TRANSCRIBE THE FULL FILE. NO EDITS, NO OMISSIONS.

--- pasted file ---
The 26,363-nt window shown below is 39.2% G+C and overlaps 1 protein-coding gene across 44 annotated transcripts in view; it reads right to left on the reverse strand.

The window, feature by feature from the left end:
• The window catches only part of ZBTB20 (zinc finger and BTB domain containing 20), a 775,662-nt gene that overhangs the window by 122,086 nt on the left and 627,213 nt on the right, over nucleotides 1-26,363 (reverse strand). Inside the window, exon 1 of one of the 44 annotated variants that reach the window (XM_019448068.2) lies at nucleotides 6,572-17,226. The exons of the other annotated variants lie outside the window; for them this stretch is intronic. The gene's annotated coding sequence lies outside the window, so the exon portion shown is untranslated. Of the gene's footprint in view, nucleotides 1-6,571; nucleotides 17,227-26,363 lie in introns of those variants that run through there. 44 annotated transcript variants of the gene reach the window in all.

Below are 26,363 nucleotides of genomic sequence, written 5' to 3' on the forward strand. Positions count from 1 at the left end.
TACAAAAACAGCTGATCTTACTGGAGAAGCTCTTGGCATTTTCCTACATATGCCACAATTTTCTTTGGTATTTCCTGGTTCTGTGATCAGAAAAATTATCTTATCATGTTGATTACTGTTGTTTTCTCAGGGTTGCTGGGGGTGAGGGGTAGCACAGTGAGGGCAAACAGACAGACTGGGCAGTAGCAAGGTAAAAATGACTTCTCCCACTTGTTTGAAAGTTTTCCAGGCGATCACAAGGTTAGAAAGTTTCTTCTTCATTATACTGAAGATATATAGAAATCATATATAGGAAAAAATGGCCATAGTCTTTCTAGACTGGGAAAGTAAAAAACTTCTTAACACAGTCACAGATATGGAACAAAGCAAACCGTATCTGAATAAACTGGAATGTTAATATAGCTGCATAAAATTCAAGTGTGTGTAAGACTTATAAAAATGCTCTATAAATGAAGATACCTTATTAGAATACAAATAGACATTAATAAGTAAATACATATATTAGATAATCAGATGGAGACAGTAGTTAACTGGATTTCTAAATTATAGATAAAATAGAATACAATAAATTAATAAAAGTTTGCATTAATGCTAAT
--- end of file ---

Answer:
The 26,363-nt window shown below is 39.2% G+C and overlaps 1 protein-coding gene across 44 annotated transcripts in view; it reads right to left on the reverse strand.

The window, feature by feature from the left end:
• The window catches only part of ZBTB20 (zinc finger and BTB domain containing 20), a 775,662-nt gene that overhangs the window by 122,086 nt on the left and 627,213 nt on the right, over nucleotides 1-26,363 (reverse strand). Inside the window, exon 1 of one of the 44 annotated variants that reach the window (XM_019448068.2) lies at nucleotides 6,572-17,226. The exons of the other annotated variants lie outside the window; for them this stretch is intronic. The gene's annotated coding sequence lies outside the window, so the exon portion shown is untranslated. Of the gene's footprint in view, nucleotides 1-6,571; nucleotides 17,227-26,363 lie in introns of those variants that run through there. 44 annotated transcript variants of the gene reach the window in all.

Below are 26,363 nucleotides of genomic sequence, written 5' to 3' on the forward strand. Positions count from 1 at the left end.
TACAAAAACAGCTGATCTTACTGGAGAAGCTCTTGGCATTTTCCTACATATGCCACAATTTTCTTTGGTATTTCCTGGTTCTGTGATCAGAAAAATTATCTTATCATGTTGATTACTGTTGTTTTCTCAGGGTTGCTGGGGGTGAGGGGTAGCACAGTGAGGGCAAACAGACAGACTGGGCAGTAGCAAGGTAAAAATGACTTCTCCCACTTGTTTGAAAGTTTTCCAGGCGATCACAAGGTTAGAAAGTTTCTTCTTCATTATACTGAAGATATATAGAAATCATATATAGGAAAAAATGGCCATAGTCTTTCTAGACTGGGAAAGTAAAAAACTTCTTAACACAGTCACAGATATGGAACAAAGCAAACCGTATCTGAATAAACTGGAATGTTAATATAGCTGCATAAAATTCAAGTGTGTGTAAGACTTATAAAAATGCTCTATAAATGAAGATACCTTATTAGAATACAAATAGACATTAATAAGTAAATACATATATTAGATAATCAGATGGAGACAGTAGTTAACTGGATTTCTAAATTATAGATAAAATAGAATACAATAAATTAATAAAAGTTTGCATTAATGCTAAT